Sarah Silverman's Sister After Arrest: Western Wall 'Hijacked' by ultra-Orthodox Minority

Rabbi Susan Silverman and her daughter among ten women detained over the Women of the Wall organized group prayer at the Kotel; Rabbi Silverman says she opposes ultra-Orthodox Jewish monopoly of the site on 'theological and democratic' grounds.

Yair Ettinger
Yair Ettinger
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Yair Ettinger
Yair Ettinger

The sister of American comedian Sarah Silverman, Reform Rabbi Susan Silverman, one of ten women detained on Monday for participating in prayers at the Western Wall in Jerusalem, has told Haaretz that the group prayer at the site was not a provocation, and that she is opposed to Haredi "hijacking" of the sacred site on "theological and democratic" grounds.

Some 300 women and men gathered for the new month prayer organized by Women of the Wall, a group dedicated to securing the rights of women to pray aloud, read from the Torah and wear religious garments at the Western Wall. The organization has been attracting growing interest abroad, among Jews and non-Jews. Recently, Prime Minister Benjamin Netanyahu asked Jewish Agency chairman, Natan Sharansky, to find a solution to the ongoing controversy.

The ten women were arrested by police only after most of the other participants and journalists at the scene had gone. They were held in custody for three hours, and several of the women were issued temporary restraint orders from the site.

Those taken into custody included director of Women of the Wall, Lesley Sachs, along with Rabbi Silverman, a Jerusalem resident, and her 17-year-old daughter, Hallel. Following the incident, Sarah Silverman immediately tweeted: SO proud of my amazing sister & niece for their ballsout civil disobedience. Ur the tits!

Recent interest in the activities if Women of the Wall, especially among Jewish congregations in the U.S., attracted the largest ever group to join the prayer Monday night, according to the organizers. The group included foreign journalists and a delegation of veterans from the Six Day War, who expressed solidarity with the women's demands.

One of the veterans was Yitzhak Yifat, who in June 1967 was photographed by David Rubinger among the paratroopers who captured the Western Wall, in a photo that has already gained iconic status. Yifat told Haaretz: "I decided to come here and express my support for all those who wish to pray at the Western Wall in any fashion that suits them, as long as they don't do anything immoral. I'm heartbroken by all the ultra-Orthodox who decided that they own the Western Wall."

For several years now, the Women of the Wall have held monthly prayers, which are also intended to protest the High Court ruling. The High Court allotted them an area where they could pray, but for more than a year now, these prayers have ended with arrests. The Rabbi of the Western Wall and critics of the group argue that the women are provocative, and that they are in contempt of the High Court ruling.

Rabbi Silverman told Haaretz she was urged to join the prayer by her daughter, who wished to pray for the first time in her life at the Western Wall with a prayer shawl. Silverman rejected the claim that the prayer was a provocation opposed to the High Court ruling.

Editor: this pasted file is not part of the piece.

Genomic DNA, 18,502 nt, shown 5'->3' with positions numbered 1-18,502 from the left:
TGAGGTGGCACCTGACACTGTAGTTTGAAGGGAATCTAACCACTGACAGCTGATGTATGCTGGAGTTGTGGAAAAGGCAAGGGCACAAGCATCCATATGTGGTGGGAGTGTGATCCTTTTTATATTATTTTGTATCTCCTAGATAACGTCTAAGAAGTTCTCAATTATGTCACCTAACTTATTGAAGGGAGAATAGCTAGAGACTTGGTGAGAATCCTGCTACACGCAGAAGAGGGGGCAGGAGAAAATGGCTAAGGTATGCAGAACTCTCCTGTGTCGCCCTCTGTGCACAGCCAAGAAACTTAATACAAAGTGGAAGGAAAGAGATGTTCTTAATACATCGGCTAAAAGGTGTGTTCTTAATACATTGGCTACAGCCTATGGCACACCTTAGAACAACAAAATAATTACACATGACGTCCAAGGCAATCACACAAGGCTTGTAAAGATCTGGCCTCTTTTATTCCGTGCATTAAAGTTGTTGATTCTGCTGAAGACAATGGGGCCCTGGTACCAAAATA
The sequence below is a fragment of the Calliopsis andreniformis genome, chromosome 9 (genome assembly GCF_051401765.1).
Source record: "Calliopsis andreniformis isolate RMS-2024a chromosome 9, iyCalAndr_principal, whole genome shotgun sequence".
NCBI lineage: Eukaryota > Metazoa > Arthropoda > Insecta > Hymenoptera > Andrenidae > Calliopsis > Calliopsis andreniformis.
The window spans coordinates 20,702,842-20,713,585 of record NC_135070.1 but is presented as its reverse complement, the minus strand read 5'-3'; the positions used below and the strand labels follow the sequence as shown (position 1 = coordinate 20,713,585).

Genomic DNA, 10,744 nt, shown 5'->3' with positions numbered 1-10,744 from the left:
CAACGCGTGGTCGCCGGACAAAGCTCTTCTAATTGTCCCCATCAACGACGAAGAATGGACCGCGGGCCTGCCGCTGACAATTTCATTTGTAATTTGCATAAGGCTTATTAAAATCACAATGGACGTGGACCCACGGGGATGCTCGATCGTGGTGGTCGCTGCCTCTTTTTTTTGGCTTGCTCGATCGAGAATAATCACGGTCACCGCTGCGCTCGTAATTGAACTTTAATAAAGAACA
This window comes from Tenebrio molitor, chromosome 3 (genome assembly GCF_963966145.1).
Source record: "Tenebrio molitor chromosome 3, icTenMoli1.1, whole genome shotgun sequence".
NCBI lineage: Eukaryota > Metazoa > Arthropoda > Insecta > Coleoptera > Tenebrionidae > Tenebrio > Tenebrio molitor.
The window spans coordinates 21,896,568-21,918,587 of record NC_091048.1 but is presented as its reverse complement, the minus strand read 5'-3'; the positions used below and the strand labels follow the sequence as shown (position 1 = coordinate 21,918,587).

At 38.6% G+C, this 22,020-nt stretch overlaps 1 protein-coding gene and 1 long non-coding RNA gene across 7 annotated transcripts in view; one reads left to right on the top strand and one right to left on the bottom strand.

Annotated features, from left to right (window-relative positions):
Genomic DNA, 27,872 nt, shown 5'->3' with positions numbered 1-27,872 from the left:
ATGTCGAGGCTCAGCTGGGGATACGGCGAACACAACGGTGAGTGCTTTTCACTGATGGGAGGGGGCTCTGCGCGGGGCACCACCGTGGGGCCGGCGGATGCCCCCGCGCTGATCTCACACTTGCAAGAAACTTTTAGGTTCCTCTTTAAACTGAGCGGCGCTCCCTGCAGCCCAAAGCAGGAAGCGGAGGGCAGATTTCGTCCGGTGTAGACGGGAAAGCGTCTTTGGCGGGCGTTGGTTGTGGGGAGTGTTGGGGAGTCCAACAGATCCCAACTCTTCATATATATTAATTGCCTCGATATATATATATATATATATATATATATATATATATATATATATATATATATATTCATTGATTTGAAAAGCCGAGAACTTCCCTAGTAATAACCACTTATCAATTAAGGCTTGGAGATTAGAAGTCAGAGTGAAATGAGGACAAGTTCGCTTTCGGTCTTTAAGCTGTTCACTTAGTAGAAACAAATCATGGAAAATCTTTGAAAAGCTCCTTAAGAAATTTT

"I have two responses for that argument," she said, "theological and democratic, and they interconnect. Theologically, I oppose the Haredi ownership of Judaism. When a small group believe they possess the truth, and god is created in its image, it is in complete contrast to the mass revelation at Mount Sinai, in contrast to the principle of 'Kohanim kingdom,' which means that whoever participated at the giving of the Torah at Mount Sinai has part of the Torah, in his way. When people wish to steal the Torah, and want it in their image, it is sacrilege.

From a democratic point of view, it is simply a distortion that there's one group of citizens who rules the rest. That's simple and we must challenge the government on this matter. The fact of the matter is that the Western Wall was hijacked by a small group, and that is a distortion of history."

Rabbi Gilad Kariv, executive director of the Movement for Progressive Judaism, who participated in the prayer, protested the arrests and called on the political parties to "raise the issue of freedom of worship in the Western Wall and freedom of religion, at the coalition negotiations. Attorney Yizhar Hess, Executive Director and CEO of the Masorti Movement in Israel, said that "whether we like it or not the new Knesset will have to deal with many complex issues concerning religion and state. Liberation of the Western Wall is one of these issues. How is it possible that a national symbol, meant to unite the Jewish people has become a Haredi synagogue, where women are arrested solely because they wish to pray as Jews according to their customs?"

MK Aliza Lavie (Yesh Atid) said that she intends to promote new regulations of the Western Wall courtyard so that it will be suitable for all Israeli society and not only to one sector. "Still," Lavie added, "the actions carried out by the Women of the Wall, in direct contrast to the High Court ruling, are not the way that leads to a solution. One must act to find an arrangement that suits the large and diverse groups that come en masse to the Western Wall."

Laura, Sarah, Susan and Jodyne Silverman.Credit: Beth Ann O'hara

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